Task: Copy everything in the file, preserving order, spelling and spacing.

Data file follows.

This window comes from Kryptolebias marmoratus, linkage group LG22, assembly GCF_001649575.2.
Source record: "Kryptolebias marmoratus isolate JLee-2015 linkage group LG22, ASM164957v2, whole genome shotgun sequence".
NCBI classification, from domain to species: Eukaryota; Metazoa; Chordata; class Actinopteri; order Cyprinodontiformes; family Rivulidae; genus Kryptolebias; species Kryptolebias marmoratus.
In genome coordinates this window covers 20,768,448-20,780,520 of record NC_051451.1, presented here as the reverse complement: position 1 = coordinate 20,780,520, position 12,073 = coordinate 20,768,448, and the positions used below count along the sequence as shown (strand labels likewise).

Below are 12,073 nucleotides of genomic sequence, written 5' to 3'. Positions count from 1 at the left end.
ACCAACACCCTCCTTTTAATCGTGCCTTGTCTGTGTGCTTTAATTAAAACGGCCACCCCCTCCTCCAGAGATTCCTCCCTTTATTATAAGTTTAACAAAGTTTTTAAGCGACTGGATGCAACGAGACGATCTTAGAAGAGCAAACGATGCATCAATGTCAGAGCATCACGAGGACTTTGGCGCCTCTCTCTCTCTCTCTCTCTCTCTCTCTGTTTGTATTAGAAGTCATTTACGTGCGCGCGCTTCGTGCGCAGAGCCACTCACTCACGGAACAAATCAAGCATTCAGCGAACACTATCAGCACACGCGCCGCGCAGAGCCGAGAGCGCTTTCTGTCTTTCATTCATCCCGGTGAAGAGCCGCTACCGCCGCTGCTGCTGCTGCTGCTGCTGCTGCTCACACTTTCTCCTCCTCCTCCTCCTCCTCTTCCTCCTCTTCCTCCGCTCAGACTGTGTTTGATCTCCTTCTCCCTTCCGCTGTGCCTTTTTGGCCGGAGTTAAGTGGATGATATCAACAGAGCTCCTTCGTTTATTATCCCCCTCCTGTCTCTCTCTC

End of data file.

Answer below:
This window comes from Kryptolebias marmoratus, linkage group LG22, assembly GCF_001649575.2.
Source record: "Kryptolebias marmoratus isolate JLee-2015 linkage group LG22, ASM164957v2, whole genome shotgun sequence".
NCBI classification, from domain to species: Eukaryota; Metazoa; Chordata; class Actinopteri; order Cyprinodontiformes; family Rivulidae; genus Kryptolebias; species Kryptolebias marmoratus.
In genome coordinates this window covers 20,768,448-20,780,520 of record NC_051451.1, presented here as the reverse complement: position 1 = coordinate 20,780,520, position 12,073 = coordinate 20,768,448, and the positions used below count along the sequence as shown (strand labels likewise).

Below are 12,073 nucleotides of genomic sequence, written 5' to 3'. Positions count from 1 at the left end.
ACCAACACCCTCCTTTTAATCGTGCCTTGTCTGTGTGCTTTAATTAAAACGGCCACCCCCTCCTCCAGAGATTCCTCCCTTTATTATAAGTTTAACAAAGTTTTTAAGCGACTGGATGCAACGAGACGATCTTAGAAGAGCAAACGATGCATCAATGTCAGAGCATCACGAGGACTTTGGCGCCTCTCTCTCTCTCTCTCTCTCTCTCTCTGTTTGTATTAGAAGTCATTTACGTGCGCGCGCTTCGTGCGCAGAGCCACTCACTCACGGAACAAATCAAGCATTCAGCGAACACTATCAGCACACGCGCCGCGCAGAGCCGAGAGCGCTTTCTGTCTTTCATTCATCCCGGTGAAGAGCCGCTACCGCCGCTGCTGCTGCTGCTGCTGCTGCTGCTCACACTTTCTCCTCCTCCTCCTCCTCCTCTTCCTCCTCTTCCTCCGCTCAGACTGTGTTTGATCTCCTTCTCCCTTCCGCTGTGCCTTTTTGGCCGGAGTTAAGTGGATGATATCAACAGAGCTCCTTCGTTTATTATCCCCCTCCTGTCTCTCTCTC